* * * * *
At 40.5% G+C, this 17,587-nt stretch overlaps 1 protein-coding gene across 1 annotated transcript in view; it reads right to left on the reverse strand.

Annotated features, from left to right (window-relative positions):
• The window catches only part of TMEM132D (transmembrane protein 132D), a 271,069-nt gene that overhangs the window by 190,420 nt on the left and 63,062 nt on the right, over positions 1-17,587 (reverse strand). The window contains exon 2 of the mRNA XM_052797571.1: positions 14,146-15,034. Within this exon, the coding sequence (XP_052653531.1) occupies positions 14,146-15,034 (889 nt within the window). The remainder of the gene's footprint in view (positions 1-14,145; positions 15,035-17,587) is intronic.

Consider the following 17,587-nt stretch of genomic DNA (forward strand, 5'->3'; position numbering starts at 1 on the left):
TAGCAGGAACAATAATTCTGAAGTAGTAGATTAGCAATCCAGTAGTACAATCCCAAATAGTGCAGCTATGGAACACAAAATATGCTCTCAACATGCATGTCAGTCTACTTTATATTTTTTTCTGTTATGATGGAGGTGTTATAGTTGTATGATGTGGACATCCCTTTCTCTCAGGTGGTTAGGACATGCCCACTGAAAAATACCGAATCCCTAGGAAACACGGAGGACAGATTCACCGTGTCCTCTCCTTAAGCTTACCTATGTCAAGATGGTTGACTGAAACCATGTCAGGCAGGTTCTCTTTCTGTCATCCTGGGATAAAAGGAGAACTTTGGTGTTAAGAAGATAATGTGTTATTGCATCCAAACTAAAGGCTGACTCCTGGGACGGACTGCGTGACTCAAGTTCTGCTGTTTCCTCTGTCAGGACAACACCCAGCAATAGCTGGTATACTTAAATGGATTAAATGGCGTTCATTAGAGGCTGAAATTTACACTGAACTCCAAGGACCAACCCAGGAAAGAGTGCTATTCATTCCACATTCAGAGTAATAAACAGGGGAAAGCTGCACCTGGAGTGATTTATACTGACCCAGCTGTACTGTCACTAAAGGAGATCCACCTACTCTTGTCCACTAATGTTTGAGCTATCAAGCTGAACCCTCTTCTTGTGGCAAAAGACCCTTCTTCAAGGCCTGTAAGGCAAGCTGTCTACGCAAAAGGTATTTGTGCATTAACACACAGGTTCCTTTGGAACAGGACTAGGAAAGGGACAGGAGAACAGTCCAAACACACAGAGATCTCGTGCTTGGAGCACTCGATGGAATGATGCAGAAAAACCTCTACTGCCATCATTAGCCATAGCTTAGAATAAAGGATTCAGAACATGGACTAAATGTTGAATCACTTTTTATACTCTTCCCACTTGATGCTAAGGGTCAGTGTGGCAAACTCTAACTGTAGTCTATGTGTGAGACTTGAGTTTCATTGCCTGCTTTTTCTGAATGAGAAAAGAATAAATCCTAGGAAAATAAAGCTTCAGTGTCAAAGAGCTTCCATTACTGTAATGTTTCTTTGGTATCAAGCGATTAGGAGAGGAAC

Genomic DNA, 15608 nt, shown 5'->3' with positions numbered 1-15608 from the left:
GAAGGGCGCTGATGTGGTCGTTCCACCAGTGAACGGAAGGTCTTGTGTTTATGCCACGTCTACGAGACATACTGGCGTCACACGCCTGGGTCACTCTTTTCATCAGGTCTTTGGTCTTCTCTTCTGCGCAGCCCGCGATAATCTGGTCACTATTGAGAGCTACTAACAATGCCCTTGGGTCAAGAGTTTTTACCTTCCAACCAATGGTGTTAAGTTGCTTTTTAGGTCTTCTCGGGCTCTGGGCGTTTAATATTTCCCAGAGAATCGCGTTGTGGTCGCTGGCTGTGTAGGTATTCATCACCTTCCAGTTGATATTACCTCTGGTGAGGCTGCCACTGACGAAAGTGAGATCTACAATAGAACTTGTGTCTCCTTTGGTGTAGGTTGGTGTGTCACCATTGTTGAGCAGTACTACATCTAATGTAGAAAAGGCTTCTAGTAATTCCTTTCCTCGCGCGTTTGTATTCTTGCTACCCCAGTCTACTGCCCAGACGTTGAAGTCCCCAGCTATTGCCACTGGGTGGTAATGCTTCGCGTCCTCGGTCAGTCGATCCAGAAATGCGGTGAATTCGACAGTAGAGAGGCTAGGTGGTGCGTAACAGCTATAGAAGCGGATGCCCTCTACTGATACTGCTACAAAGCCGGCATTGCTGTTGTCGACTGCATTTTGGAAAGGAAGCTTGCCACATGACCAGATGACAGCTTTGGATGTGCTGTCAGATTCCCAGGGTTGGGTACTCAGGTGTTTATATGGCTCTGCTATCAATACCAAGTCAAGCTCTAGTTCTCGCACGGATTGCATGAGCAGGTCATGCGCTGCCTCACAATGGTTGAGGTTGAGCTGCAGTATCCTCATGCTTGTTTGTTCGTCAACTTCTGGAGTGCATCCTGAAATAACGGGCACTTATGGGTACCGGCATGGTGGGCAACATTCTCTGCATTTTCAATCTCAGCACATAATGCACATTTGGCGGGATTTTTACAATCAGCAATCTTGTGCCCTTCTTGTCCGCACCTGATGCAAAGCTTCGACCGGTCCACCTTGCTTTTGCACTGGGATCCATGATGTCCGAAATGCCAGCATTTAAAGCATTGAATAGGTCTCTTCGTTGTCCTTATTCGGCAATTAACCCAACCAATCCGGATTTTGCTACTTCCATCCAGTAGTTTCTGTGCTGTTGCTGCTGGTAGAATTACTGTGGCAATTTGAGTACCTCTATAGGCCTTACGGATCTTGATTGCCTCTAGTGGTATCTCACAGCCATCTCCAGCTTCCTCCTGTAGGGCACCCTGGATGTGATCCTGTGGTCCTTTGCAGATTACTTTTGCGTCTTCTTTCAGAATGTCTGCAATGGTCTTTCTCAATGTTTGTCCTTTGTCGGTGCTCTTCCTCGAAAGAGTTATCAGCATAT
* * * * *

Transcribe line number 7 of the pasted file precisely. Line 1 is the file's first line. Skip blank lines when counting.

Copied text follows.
GAAGGGCGCTGATGTGGTCGTTCCACCAGTGAACGGAAGGTCTTGTGTTTATGCCACGTCTACGAGACATACTGGCGTCACACGCCTGGGTCACTCTTTTCATCAGGTCTTTGGTCTTCTCTTCTGCGCAGCCCGCGATAATCTGGTCACTATTGAGAGCTACTAACAATGCCCTTGGGTCAAGAGTTTTTACCTTCCAACCAATGGTGTTAAGTTGCTTTTTAGGTCTTCTCGGGCTCTGGGCGTTTAATATTTCCCAGAGAATCGCGTTGTGGTCGCTGGCTGTGTAGGTATTCATCACCTTCCAGTTGATATTACCTCTGGTGAGGCTGCCACTGACGAAAGTGAGATCTACAATAGAACTTGTGTCTCCTTTGGTGTAGGTTGGTGTGTCACCATTGTTGAGCAGTACTACATCTAATGTAGAAAAGGCTTCTAGTAATTCCTTTCCTCGCGCGTTTGTATTCTTGCTACCCCAGTCTACTGCCCAGACGTTGAAGTCCCCAGCTATTGCCACTGGGTGGTAATGCTTCGCGTCCTCGGTCAGTCGATCCAGAAATGCGGTGAATTCGACAGTAGAGAGGCTAGGTGGTGCGTAACAGCTATAGAAGCGGATGCCCTCTACTGATACTGCTACAAAGCCGGCATTGCTGTTGTCGACTGCATTTTGGAAAGGAAGCTTGCCACATGACCAGATGACAGCTTTGGATGTGCTGTCAGATTCCCAGGGTTGGGTACTCAGGTGTTTATATGGCTCTGCTATCAATACCAAGTCAAGCTCTAGTTCTCGCACGGATTGCATGAGCAGGTCATGCGCTGCCTCACAATGGTTGAGGTTGAGCTGCAGTATCCTCATGCTTGTTTGTTCGTCAACTTCTGGAGTGCATCCTGAAATAACGGGCACTTATGGGTACCGGCATGGTGGGCAACATTCTCTGCATTTTCAATCTCAGCACATAATGCACATTTGGCGGGATTTTTACAATCAGCAATCTTGTGCCCTTCTTGTCCGCACCTGATGCAAAGCTTCGACCGGTCCACCTTGCTTTTGCACTGGGATCCATGATGTCCGAAATGCCAGCATTTAAAGCATTGAATAGGTCTCTTCGTTGTCCTTATTCGGCAATTAACCCAACCAATCCGGATTTTGCTACTTCCATCCAGTAGTTTCTGTGCTGTTGCTGCTGGTAGAATTACTGTGGCAATTTGAGTACCTCTATAGGCCTTACGGATCTTGATTGCCTCTAGTGGTATCTCACAGCCATCTCCAGCTTCCTCCTGTAGGGCACCCTGGATGTGATCCTGTGGTCCTTTGCAGATTACTTTTGCGTCTTCTTTCAGAATGTCTGCAATGGTCTTTCTCAATGTTTGTCCTTTGTCGGTGCTCTTCCTCGAAAGAGTTATCAGCATAT